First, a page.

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St. John high school senior shares her struggle with migraines

Dayna Less, a St. John high school senior, suffered indescribable headaches until she had nerve decompression surgery.

"I can't even describe the pain," says Dayna Less, a St. John high school senior, who suffered indescribable headaches her entire junior year. The pain began intermittently in January 2010—and by the summer it was a constant, 24/7 agony that she couldn't get rid of no matter what she did.

Because of the pain, and the medications doctors and headache specialists prescribed unsuccessfully to relieve her misery, she says she can't believe she made it through. Although she lost a lot of friends who couldn't understand what was wrong with her because they "couldn't see it," a few friends remained loyal and got her through—academically and otherwise.

Dayna says the vicious cycle of incredible pain and powerful medication led her to withdraw, and made doctors think she was suffering from depression.

"It was just awful," says her mother, Teena Less, who spent hours and hours online searching for an answer for her daughter—who was "lost" due to pain and medicine. One day she found promising information. There was a plastic surgeon, Dr. Ivica Ducic at Georgetown University in Washington, D.C., who had success using a delicate technique that relieves pressure on the sensory nerves in the head. And two operations later (the first in June 2011 and the second in December), Dayna is pain free and living a normal life.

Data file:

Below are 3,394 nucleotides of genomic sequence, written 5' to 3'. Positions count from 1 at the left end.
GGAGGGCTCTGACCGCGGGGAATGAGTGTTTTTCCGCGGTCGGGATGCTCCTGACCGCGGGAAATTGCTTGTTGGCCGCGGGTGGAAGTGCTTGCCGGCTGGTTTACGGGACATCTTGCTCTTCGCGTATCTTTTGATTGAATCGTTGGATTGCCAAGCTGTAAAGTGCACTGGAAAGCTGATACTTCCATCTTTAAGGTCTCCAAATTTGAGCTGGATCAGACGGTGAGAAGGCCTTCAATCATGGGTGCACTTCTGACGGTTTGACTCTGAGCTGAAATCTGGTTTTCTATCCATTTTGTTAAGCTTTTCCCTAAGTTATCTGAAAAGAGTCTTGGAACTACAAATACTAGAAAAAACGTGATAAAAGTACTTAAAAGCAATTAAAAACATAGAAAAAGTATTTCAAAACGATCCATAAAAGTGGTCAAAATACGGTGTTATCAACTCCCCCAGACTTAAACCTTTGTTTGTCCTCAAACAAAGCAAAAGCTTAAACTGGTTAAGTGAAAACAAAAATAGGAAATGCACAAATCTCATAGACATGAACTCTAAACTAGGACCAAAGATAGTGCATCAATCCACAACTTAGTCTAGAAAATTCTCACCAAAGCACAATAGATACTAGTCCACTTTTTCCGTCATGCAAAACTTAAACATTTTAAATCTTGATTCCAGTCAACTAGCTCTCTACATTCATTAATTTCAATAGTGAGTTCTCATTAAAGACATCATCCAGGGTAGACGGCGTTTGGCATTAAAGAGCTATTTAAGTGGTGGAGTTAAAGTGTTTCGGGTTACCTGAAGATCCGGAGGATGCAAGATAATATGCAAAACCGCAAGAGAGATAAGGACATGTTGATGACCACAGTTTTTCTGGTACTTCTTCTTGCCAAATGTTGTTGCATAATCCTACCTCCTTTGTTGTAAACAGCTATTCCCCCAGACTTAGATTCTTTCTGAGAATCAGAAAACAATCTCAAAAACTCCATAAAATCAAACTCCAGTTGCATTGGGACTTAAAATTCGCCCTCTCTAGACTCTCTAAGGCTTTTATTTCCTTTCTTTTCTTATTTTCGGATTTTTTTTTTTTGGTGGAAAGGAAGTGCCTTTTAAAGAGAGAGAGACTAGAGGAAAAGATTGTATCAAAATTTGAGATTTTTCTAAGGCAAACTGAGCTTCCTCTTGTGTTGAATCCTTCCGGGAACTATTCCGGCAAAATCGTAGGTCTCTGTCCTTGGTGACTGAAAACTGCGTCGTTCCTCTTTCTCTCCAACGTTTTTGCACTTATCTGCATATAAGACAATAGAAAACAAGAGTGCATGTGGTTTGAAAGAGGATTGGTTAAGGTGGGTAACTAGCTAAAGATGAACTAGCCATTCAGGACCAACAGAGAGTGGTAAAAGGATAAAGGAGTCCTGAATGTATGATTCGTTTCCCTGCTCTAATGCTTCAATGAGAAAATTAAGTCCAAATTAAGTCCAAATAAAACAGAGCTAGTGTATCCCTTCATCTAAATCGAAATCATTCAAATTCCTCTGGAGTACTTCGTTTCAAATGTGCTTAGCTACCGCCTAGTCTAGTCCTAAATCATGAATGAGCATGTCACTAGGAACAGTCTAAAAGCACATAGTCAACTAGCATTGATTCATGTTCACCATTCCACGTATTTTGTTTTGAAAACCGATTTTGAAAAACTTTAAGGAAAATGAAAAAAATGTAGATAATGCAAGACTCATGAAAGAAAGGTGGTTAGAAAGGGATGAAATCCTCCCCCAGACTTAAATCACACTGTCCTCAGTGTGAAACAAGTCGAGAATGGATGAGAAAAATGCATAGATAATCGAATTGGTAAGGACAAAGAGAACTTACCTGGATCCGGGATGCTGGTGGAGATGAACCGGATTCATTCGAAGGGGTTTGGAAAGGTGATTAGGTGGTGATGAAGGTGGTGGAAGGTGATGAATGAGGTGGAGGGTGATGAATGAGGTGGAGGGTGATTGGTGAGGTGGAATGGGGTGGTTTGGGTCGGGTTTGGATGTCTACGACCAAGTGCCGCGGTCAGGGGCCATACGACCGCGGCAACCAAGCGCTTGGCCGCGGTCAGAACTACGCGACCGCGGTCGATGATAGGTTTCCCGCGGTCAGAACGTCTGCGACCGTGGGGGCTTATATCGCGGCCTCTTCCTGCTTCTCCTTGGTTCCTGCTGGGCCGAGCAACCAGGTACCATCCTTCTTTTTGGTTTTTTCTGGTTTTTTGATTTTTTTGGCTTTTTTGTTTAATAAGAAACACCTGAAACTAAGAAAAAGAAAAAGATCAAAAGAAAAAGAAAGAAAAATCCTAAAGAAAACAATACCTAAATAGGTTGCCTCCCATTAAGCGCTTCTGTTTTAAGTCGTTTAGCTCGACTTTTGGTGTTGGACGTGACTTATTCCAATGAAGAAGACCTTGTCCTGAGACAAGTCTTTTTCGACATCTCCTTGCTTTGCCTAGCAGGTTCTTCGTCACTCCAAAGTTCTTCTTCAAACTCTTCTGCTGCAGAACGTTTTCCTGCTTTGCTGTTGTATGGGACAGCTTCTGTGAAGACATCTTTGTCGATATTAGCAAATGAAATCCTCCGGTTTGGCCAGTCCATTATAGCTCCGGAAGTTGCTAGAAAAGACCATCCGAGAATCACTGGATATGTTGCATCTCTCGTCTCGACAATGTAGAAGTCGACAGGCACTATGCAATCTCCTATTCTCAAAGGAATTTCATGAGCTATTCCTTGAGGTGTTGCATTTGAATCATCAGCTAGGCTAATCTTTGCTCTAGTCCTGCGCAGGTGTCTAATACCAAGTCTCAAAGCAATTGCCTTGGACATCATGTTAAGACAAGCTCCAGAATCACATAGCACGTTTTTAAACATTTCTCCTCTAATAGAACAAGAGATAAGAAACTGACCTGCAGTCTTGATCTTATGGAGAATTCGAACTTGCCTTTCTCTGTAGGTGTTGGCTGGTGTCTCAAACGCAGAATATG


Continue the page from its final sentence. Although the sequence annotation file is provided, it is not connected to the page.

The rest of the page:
According to Dayna, Ducic "rearranged some nerves—and had to cut through others" to bring her relief. Although she had swelling and discomfort after the operations—her mother says she looked like she was hit by a truck—she was smiling and headache free right after the doctor finished and she came to.

Teena says she has her daughter back. Dayna was recently accepted to study pre-pharmacy at Purdue in the fall. She did an internship at CVS this year which led her to that decision.

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No one knows exactly how Dayna's nerves became compressed between muscle and bone in her brow and temple area. Teena suspects from her research that it may have been strenuous exercise her daughter took part in as a youngster.

What both mother and daughter want to do is get the word out: that if one suffers from inexplicable headaches, it may be caused by compressed nerves—and an operation to decompress them may provide great hope. "I'm thankful for the Internet!" Teena says.

Dayna says, "I hope that other kids who are suffering can find relief."

 

 

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